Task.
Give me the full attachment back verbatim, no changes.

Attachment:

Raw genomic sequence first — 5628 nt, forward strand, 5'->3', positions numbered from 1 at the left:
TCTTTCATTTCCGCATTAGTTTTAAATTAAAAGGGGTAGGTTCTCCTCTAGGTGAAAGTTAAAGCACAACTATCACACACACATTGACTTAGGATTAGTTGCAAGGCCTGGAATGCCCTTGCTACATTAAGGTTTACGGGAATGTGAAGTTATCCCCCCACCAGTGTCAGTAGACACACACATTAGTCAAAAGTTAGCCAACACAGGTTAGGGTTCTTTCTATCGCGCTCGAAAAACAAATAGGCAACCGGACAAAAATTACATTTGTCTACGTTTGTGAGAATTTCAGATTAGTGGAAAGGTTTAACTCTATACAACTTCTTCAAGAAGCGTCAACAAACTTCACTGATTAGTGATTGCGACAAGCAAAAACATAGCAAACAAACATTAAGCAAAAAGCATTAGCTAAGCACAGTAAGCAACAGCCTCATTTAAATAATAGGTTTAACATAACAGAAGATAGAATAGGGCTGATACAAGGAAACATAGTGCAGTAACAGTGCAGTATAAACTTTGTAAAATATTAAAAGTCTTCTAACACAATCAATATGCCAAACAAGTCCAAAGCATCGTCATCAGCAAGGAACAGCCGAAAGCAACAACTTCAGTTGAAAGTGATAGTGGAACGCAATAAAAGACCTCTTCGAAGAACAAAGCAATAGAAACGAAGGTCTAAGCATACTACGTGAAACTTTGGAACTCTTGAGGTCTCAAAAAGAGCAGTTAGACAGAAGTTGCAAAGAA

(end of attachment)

Raw genomic sequence first — 5628 nt, forward strand, 5'->3', positions numbered from 1 at the left:
TCTTTCATTTCCGCATTAGTTTTAAATTAAAAGGGGTAGGTTCTCCTCTAGGTGAAAGTTAAAGCACAACTATCACACACACATTGACTTAGGATTAGTTGCAAGGCCTGGAATGCCCTTGCTACATTAAGGTTTACGGGAATGTGAAGTTATCCCCCCACCAGTGTCAGTAGACACACACATTAGTCAAAAGTTAGCCAACACAGGTTAGGGTTCTTTCTATCGCGCTCGAAAAACAAATAGGCAACCGGACAAAAATTACATTTGTCTACGTTTGTGAGAATTTCAGATTAGTGGAAAGGTTTAACTCTATACAACTTCTTCAAGAAGCGTCAACAAACTTCACTGATTAGTGATTGCGACAAGCAAAAACATAGCAAACAAACATTAAGCAAAAAGCATTAGCTAAGCACAGTAAGCAACAGCCTCATTTAAATAATAGGTTTAACATAACAGAAGATAGAATAGGGCTGATACAAGGAAACATAGTGCAGTAACAGTGCAGTATAAACTTTGTAAAATATTAAAAGTCTTCTAACACAATCAATATGCCAAACAAGTCCAAAGCATCGTCATCAGCAAGGAACAGCCGAAAGCAACAACTTCAGTTGAAAGTGATAGTGGAACGCAATAAAAGACCTCTTCGAAGAACAAAGCAATAGAAACGAAGGTCTAAGCATACTACGTGAAACTTTGGAACTCTTGAGGTCTCAAAAAGAGCAGTTAGACAGAAGTTGCAAAGAA